Kim Papaioannou has appeared on our podcast in the past, and is a notable advocate of annihilationism. In this book, Papaioannou examines specifically the teachings of Jesus in the Synoptic Gospels which give a specific location connected with the post-mortem fate of those who reject God’s salvation using a detailed historical approach (reading Biblical texts alongside other Jewish and Early Christian texts). This limits the discussion to a manageable set of texts and ideas. He notes that within the Synoptics, the locations identified, and the descriptions and functions of those locations vary, so the sections are broken up by the various terms employed by Jesus (I. Gehenna, II. Hades, III. Abyss/Tartarus, IV. Outer Darkness Where There is Weeping and Gnashing of Teeth) and each chapter focuses in on a particular text (or set of synoptic parallels) where these designated locations are used by Jesus. Continue reading “Book Review: The Geography of Hell in the Teaching of Jesus”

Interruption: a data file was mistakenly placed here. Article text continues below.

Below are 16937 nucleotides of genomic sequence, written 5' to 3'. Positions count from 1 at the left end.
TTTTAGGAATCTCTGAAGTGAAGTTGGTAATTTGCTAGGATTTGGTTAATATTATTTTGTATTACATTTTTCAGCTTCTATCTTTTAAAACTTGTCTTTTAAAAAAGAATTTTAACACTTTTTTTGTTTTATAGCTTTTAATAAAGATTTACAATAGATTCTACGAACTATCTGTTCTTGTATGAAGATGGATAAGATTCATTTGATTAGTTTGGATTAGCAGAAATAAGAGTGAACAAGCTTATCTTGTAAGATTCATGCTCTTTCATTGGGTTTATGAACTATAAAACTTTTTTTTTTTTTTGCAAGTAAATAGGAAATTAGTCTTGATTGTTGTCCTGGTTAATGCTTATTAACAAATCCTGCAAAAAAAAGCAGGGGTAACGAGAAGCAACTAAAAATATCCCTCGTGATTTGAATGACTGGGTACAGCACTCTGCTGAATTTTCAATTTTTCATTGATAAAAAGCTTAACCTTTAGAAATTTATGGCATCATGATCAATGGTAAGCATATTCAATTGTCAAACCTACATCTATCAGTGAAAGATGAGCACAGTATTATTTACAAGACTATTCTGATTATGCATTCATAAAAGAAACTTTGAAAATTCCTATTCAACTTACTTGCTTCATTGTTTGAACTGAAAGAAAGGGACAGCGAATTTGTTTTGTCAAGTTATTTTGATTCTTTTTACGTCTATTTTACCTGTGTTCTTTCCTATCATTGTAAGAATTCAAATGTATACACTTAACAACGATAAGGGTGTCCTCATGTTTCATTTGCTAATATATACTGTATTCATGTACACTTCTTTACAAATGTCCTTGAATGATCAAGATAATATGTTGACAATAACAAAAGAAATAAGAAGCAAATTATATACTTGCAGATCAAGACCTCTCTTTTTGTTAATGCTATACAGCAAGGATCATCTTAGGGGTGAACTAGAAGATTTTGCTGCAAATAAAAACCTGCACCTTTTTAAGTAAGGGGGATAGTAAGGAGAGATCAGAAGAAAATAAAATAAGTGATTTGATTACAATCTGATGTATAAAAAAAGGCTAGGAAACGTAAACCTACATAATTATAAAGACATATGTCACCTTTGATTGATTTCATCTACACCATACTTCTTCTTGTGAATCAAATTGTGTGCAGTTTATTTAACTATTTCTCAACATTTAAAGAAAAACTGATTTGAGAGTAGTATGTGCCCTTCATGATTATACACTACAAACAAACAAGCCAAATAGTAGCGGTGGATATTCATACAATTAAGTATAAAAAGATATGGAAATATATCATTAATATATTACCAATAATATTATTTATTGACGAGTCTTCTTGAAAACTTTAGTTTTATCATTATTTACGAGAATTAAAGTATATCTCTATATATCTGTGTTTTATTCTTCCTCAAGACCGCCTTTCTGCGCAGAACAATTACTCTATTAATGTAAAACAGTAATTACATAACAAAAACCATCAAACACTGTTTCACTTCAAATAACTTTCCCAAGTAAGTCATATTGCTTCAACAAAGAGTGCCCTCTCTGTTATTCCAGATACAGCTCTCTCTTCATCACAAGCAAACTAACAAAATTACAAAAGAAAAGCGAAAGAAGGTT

Book Review: The Evangelical Universalist

Gregory MacDonald. The Evangelical Universalist (Second Edition). Eugene: Cascade, 2012.*